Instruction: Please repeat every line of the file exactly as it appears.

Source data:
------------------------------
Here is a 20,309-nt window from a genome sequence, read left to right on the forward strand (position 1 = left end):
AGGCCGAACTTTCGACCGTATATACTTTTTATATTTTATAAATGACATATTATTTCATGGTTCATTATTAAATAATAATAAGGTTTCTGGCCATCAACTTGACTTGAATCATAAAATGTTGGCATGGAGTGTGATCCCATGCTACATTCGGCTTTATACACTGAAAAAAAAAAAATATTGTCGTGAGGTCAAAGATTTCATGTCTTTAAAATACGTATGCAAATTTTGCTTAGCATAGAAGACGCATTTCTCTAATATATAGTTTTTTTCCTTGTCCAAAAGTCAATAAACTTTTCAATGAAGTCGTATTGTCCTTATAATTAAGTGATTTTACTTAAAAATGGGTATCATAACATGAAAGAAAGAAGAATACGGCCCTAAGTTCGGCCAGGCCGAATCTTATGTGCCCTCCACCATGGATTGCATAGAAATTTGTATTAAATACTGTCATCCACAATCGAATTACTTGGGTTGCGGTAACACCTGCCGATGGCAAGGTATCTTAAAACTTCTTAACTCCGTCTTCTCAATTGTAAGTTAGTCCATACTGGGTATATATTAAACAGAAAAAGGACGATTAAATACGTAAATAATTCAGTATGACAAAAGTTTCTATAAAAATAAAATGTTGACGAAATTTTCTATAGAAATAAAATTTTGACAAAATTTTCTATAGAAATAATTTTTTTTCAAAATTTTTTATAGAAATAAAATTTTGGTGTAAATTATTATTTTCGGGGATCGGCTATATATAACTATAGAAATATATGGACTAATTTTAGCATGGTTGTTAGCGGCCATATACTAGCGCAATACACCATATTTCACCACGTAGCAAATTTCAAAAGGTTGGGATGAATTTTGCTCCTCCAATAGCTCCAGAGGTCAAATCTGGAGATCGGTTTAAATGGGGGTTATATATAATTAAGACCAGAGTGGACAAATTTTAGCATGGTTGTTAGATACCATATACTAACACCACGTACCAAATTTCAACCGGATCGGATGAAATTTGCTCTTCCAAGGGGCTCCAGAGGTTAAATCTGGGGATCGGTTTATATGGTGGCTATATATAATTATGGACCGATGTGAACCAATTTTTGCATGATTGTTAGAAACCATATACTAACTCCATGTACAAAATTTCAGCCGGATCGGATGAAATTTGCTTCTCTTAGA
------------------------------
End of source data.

Here is a 20,309-nt window from a genome sequence, read left to right on the forward strand (position 1 = left end):
AGGCCGAACTTTCGACCGTATATACTTTTTATATTTTATAAATGACATATTATTTCATGGTTCATTATTAAATAATAATAAGGTTTCTGGCCATCAACTTGACTTGAATCATAAAATGTTGGCATGGAGTGTGATCCCATGCTACATTCGGCTTTATACACTGAAAAAAAAAAAATATTGTCGTGAGGTCAAAGATTTCATGTCTTTAAAATACGTATGCAAATTTTGCTTAGCATAGAAGACGCATTTCTCTAATATATAGTTTTTTTCCTTGTCCAAAAGTCAATAAACTTTTCAATGAAGTCGTATTGTCCTTATAATTAAGTGATTTTACTTAAAAATGGGTATCATAACATGAAAGAAAGAAGAATACGGCCCTAAGTTCGGCCAGGCCGAATCTTATGTGCCCTCCACCATGGATTGCATAGAAATTTGTATTAAATACTGTCATCCACAATCGAATTACTTGGGTTGCGGTAACACCTGCCGATGGCAAGGTATCTTAAAACTTCTTAACTCCGTCTTCTCAATTGTAAGTTAGTCCATACTGGGTATATATTAAACAGAAAAAGGACGATTAAATACGTAAATAATTCAGTATGACAAAAGTTTCTATAAAAATAAAATGTTGACGAAATTTTCTATAGAAATAAAATTTTGACAAAATTTTCTATAGAAATAATTTTTTTTCAAAATTTTTTATAGAAATAAAATTTTGGTGTAAATTATTATTTTCGGGGATCGGCTATATATAACTATAGAAATATATGGACTAATTTTAGCATGGTTGTTAGCGGCCATATACTAGCGCAATACACCATATTTCACCACGTAGCAAATTTCAAAAGGTTGGGATGAATTTTGCTCCTCCAATAGCTCCAGAGGTCAAATCTGGAGATCGGTTTAAATGGGGGTTATATATAATTAAGACCAGAGTGGACAAATTTTAGCATGGTTGTTAGATACCATATACTAACACCACGTACCAAATTTCAACCGGATCGGATGAAATTTGCTCTTCCAAGGGGCTCCAGAGGTTAAATCTGGGGATCGGTTTATATGGTGGCTATATATAATTATGGACCGATGTGAACCAATTTTTGCATGATTGTTAGAAACCATATACTAACTCCATGTACAAAATTTCAGCCGGATCGGATGAAATTTGCTTCTCTTAGA